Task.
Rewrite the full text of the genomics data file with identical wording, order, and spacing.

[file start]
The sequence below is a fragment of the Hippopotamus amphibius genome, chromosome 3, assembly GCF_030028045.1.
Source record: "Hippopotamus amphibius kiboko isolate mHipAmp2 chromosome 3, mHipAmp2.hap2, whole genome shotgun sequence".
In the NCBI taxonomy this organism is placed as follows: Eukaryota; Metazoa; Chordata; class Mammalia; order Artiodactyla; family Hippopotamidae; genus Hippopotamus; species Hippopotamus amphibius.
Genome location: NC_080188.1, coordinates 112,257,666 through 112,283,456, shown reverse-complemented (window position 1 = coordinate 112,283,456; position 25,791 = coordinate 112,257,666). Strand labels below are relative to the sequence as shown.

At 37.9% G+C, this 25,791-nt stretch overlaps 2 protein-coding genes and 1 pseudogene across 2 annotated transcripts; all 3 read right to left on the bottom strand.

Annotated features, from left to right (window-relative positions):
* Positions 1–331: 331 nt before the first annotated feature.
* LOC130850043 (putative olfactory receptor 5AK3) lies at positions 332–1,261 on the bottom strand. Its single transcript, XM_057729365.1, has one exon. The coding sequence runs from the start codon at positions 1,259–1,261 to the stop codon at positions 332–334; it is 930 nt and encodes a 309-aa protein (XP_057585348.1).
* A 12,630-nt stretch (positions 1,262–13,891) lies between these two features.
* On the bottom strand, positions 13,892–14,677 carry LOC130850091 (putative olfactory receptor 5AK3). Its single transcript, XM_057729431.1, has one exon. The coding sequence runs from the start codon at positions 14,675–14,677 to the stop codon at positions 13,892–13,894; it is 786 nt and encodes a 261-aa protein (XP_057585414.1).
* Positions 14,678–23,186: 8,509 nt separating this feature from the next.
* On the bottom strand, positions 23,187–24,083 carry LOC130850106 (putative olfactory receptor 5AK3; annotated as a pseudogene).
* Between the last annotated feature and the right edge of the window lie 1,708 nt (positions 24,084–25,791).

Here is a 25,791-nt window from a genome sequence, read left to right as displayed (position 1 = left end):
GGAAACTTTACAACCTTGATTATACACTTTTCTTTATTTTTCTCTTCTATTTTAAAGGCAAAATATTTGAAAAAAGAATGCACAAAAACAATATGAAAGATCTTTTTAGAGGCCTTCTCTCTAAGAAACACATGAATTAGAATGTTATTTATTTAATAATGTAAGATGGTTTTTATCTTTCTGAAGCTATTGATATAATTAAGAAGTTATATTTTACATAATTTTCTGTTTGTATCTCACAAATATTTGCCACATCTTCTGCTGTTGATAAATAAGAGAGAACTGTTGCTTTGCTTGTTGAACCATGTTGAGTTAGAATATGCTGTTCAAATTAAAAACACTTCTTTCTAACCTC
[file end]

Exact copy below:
The sequence below is a fragment of the Hippopotamus amphibius genome, chromosome 3, assembly GCF_030028045.1.
Source record: "Hippopotamus amphibius kiboko isolate mHipAmp2 chromosome 3, mHipAmp2.hap2, whole genome shotgun sequence".
In the NCBI taxonomy this organism is placed as follows: Eukaryota; Metazoa; Chordata; class Mammalia; order Artiodactyla; family Hippopotamidae; genus Hippopotamus; species Hippopotamus amphibius.
Genome location: NC_080188.1, coordinates 112,257,666 through 112,283,456, shown reverse-complemented (window position 1 = coordinate 112,283,456; position 25,791 = coordinate 112,257,666). Strand labels below are relative to the sequence as shown.

At 37.9% G+C, this 25,791-nt stretch overlaps 2 protein-coding genes and 1 pseudogene across 2 annotated transcripts; all 3 read right to left on the bottom strand.

Annotated features, from left to right (window-relative positions):
* Positions 1–331: 331 nt before the first annotated feature.
* LOC130850043 (putative olfactory receptor 5AK3) lies at positions 332–1,261 on the bottom strand. Its single transcript, XM_057729365.1, has one exon. The coding sequence runs from the start codon at positions 1,259–1,261 to the stop codon at positions 332–334; it is 930 nt and encodes a 309-aa protein (XP_057585348.1).
* A 12,630-nt stretch (positions 1,262–13,891) lies between these two features.
* On the bottom strand, positions 13,892–14,677 carry LOC130850091 (putative olfactory receptor 5AK3). Its single transcript, XM_057729431.1, has one exon. The coding sequence runs from the start codon at positions 14,675–14,677 to the stop codon at positions 13,892–13,894; it is 786 nt and encodes a 261-aa protein (XP_057585414.1).
* Positions 14,678–23,186: 8,509 nt separating this feature from the next.
* On the bottom strand, positions 23,187–24,083 carry LOC130850106 (putative olfactory receptor 5AK3; annotated as a pseudogene).
* Between the last annotated feature and the right edge of the window lie 1,708 nt (positions 24,084–25,791).

Here is a 25,791-nt window from a genome sequence, read left to right as displayed (position 1 = left end):
GGAAACTTTACAACCTTGATTATACACTTTTCTTTATTTTTCTCTTCTATTTTAAAGGCAAAATATTTGAAAAAAGAATGCACAAAAACAATATGAAAGATCTTTTTAGAGGCCTTCTCTCTAAGAAACACATGAATTAGAATGTTATTTATTTAATAATGTAAGATGGTTTTTATCTTTCTGAAGCTATTGATATAATTAAGAAGTTATATTTTACATAATTTTCTGTTTGTATCTCACAAATATTTGCCACATCTTCTGCTGTTGATAAATAAGAGAGAACTGTTGCTTTGCTTGTTGAACCATGTTGAGTTAGAATATGCTGTTCAAATTAAAAACACTTCTTTCTAACCTC